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The relocation of the Kent Wells Sherman House from its temporary location on College Street to a lot on North Water Street has been delayed until further notice.
READ PREVIOUS COVERAGE: Moving date set for Kent Wells Sherman House
Kent Service Director Eugene Roberts said an issue with utilities at the 247 N. Water St. address caused the holdup.
The house was scheduled to be moved beginning at 7 a.m. today. Kent State University is footing the costs.
READ PREVIOUS COVERAGE: Court rules in favor of Kent Wells Sherman House relocation to North Water Street
Roberts said utility lines in the air need to be dropped temporarily so the house can be moved over them and onto its new lot.
However, there is a scheduling conflict with that work, Roberts said. A new move date and time has not been set. He said the soonest the move could happen would be the second weekend in September.
The Kent Wells Sherman House, which has been the subject of an eight-month legal battle, has been sitting for more than a year on College Avenue.
The house was slated for demolition by KSU as the university planned the expansion of its Esplanade, a walkway that runs through campus and connects to downtown.
Kent Wells Sherman House, Inc. was formed to preserve the house, which was built in 1858 and has links to Kent patriarch Zenas Kent and Civil War-era surgeon Dr. Aaron Sherman. The university offered to pay for the relocation if the group could secure a new location, which was found in the North Water Street lot. KSU sold the house to the group for $1.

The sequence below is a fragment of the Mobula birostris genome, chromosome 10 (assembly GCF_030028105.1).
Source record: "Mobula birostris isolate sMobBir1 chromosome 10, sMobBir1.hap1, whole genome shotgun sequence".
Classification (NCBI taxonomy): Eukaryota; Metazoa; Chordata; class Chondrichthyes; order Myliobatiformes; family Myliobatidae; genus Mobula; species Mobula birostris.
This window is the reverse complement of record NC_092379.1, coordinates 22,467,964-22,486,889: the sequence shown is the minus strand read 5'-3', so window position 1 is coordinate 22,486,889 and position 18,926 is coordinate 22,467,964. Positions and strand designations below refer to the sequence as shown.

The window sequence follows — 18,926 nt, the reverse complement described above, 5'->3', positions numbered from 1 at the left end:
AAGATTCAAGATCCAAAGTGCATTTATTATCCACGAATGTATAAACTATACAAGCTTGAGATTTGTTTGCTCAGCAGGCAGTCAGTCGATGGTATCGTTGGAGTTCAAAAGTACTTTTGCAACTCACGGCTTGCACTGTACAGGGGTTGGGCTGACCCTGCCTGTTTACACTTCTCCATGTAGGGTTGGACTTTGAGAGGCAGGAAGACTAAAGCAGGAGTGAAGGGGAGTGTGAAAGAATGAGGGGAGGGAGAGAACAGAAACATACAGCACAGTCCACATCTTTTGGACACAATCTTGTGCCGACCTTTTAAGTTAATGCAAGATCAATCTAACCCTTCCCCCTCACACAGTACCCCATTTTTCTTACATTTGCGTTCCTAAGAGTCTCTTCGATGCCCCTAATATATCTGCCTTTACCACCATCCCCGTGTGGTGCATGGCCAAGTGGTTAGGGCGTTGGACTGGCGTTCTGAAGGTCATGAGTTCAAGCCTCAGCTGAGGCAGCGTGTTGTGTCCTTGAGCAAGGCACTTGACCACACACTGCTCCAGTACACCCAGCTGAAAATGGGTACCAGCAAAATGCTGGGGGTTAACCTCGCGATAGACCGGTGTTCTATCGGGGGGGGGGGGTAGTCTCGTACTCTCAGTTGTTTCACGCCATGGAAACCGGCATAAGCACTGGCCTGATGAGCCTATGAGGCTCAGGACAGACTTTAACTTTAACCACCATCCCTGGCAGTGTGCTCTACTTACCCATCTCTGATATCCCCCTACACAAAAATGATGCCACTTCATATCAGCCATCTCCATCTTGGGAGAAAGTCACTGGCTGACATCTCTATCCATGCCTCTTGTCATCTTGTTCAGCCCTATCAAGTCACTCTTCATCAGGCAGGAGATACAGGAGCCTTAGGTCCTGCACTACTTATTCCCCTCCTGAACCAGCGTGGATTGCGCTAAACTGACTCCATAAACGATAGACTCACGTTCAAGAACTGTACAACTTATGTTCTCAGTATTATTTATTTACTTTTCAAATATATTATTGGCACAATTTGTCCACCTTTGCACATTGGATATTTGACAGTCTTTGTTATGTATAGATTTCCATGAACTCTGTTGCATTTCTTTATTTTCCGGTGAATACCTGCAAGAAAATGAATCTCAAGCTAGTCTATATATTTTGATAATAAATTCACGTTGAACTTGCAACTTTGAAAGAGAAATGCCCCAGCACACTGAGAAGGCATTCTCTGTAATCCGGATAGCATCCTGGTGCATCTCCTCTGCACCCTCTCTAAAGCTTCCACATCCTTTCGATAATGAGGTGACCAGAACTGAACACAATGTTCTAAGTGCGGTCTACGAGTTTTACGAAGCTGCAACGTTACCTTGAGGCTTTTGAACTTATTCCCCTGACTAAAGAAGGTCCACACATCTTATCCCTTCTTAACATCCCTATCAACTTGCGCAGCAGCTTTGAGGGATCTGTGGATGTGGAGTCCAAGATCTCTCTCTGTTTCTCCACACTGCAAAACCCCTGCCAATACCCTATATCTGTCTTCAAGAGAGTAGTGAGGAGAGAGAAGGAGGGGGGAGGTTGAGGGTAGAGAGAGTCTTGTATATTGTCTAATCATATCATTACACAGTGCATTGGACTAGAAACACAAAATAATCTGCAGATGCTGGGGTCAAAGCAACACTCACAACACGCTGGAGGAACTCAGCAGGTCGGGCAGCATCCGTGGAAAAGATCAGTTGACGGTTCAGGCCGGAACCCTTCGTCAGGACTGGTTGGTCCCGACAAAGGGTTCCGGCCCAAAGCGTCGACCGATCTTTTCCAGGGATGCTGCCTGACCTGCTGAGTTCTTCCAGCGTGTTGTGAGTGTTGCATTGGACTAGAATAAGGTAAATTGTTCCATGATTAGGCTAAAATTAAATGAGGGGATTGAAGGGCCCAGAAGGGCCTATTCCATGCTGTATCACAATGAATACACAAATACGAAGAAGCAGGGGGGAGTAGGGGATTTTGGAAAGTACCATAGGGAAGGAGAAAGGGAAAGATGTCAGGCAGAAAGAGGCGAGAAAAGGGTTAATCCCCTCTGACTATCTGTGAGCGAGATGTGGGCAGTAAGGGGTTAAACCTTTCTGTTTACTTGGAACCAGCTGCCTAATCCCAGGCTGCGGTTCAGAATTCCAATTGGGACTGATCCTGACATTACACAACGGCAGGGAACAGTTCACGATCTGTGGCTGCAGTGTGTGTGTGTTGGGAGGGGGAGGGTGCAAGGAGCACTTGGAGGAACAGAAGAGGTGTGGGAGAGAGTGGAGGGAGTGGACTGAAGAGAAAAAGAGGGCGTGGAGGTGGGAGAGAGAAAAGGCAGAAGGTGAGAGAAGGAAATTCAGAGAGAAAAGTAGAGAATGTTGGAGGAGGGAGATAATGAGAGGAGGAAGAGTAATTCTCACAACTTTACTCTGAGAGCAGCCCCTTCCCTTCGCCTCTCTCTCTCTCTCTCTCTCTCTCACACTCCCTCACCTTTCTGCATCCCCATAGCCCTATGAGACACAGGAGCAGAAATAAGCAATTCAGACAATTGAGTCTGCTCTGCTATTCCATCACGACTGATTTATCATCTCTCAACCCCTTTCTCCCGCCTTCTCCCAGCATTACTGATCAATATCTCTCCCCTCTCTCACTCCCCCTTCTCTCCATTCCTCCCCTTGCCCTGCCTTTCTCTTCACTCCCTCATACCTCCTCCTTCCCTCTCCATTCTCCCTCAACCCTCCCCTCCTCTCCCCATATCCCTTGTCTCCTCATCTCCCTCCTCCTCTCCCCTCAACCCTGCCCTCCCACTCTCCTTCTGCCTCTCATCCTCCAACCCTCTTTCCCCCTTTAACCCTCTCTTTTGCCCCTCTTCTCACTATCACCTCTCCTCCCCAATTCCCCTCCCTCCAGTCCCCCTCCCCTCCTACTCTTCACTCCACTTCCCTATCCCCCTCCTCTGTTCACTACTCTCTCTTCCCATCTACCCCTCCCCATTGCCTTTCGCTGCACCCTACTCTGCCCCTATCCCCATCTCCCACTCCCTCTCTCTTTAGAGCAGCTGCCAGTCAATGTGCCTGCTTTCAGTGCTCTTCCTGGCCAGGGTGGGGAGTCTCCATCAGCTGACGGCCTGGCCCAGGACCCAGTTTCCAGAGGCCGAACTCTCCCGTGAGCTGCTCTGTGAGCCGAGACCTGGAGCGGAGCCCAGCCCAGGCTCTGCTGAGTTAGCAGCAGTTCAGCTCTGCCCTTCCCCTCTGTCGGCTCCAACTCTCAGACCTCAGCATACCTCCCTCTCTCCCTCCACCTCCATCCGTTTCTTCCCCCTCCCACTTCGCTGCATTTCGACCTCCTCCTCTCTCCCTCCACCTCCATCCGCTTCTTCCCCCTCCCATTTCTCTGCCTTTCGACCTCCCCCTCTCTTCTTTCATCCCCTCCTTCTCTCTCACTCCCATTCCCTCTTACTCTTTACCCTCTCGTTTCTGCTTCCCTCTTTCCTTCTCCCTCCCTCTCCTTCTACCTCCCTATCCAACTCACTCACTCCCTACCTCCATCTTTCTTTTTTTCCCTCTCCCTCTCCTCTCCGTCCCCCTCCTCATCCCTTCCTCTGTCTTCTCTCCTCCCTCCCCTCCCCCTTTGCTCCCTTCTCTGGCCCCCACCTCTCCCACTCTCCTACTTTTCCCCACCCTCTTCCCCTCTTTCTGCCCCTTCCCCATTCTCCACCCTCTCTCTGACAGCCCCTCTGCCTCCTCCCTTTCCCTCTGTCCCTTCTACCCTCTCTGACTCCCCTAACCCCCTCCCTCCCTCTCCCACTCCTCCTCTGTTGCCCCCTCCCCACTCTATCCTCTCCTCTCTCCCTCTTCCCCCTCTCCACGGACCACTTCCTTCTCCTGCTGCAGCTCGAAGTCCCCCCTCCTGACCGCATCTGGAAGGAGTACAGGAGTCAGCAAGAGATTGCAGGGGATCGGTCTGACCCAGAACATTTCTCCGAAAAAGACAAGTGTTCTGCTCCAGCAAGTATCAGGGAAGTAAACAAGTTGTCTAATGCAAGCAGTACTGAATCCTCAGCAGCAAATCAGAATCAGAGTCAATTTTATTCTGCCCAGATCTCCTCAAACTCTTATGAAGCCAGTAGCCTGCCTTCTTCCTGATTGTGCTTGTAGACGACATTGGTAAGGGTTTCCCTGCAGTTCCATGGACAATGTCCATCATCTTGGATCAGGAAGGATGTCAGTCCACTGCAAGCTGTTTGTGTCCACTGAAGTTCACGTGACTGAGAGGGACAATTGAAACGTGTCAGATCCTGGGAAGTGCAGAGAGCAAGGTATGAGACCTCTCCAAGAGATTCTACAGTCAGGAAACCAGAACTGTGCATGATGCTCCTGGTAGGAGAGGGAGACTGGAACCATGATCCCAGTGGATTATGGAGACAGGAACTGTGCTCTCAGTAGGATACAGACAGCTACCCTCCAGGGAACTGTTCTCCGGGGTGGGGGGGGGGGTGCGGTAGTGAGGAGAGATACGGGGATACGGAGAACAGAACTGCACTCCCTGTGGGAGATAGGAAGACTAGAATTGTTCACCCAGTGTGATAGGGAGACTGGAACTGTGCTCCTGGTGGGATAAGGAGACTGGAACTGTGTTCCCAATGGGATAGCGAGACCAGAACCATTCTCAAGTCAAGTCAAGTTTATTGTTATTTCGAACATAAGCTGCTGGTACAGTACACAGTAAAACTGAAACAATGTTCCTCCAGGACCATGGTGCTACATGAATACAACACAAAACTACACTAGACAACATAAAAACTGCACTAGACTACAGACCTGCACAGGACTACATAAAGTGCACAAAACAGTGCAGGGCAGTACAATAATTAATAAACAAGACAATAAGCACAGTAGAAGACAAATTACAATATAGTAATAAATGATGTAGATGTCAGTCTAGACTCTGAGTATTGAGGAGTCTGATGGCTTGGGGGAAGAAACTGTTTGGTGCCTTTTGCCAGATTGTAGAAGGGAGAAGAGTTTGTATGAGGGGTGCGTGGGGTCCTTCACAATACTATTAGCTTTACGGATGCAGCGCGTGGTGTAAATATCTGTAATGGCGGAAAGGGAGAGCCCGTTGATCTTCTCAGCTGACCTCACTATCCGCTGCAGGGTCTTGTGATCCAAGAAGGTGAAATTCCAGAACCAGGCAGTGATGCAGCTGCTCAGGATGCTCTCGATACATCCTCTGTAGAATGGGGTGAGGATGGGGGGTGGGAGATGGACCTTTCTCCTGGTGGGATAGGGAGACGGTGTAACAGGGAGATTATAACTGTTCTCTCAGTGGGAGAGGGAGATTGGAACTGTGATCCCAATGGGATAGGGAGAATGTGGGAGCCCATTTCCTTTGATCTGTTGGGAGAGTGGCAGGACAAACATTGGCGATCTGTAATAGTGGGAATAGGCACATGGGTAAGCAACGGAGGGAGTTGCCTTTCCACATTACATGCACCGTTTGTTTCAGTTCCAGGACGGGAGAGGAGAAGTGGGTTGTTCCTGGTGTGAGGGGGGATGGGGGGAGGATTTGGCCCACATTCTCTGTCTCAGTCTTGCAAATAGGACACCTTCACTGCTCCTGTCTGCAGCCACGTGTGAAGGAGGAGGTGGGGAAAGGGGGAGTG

A lawsuit seeking to prevent the Kent Wells Sherman House from relocating to the lot on North Water Street was filed against the city and the Sherman House group by the citizen group Save the Standing Rock Garden, whose legal counsel is attorney John Plough. They argued the house would disturb the flora at the lot, prevent Standing Rock Cultural Art's use of the property and obscure the view of a mural on the north facing wall of Scribbles Coffee Co., among other claims.
In July, a Portage County Common Pleas Court magistrate ruled in favor of the move after finding the opposing group had no legitimate claim to the property.
On Aug. 15, attorney J. Michael Gatien, representing the Kent Wells Sherman House group, filed a motion requesting the Standing Rock group pay attorney fees.
"The law provides for recovery for cases that have no merit," Gatien said. "This case had absolutely no merit."
"They never had a legitimate claim to the property," he added. "This lawsuit should've never been brought."
Plough has 14 days to file a response to the claim. As of Friday, a response had not been filed.
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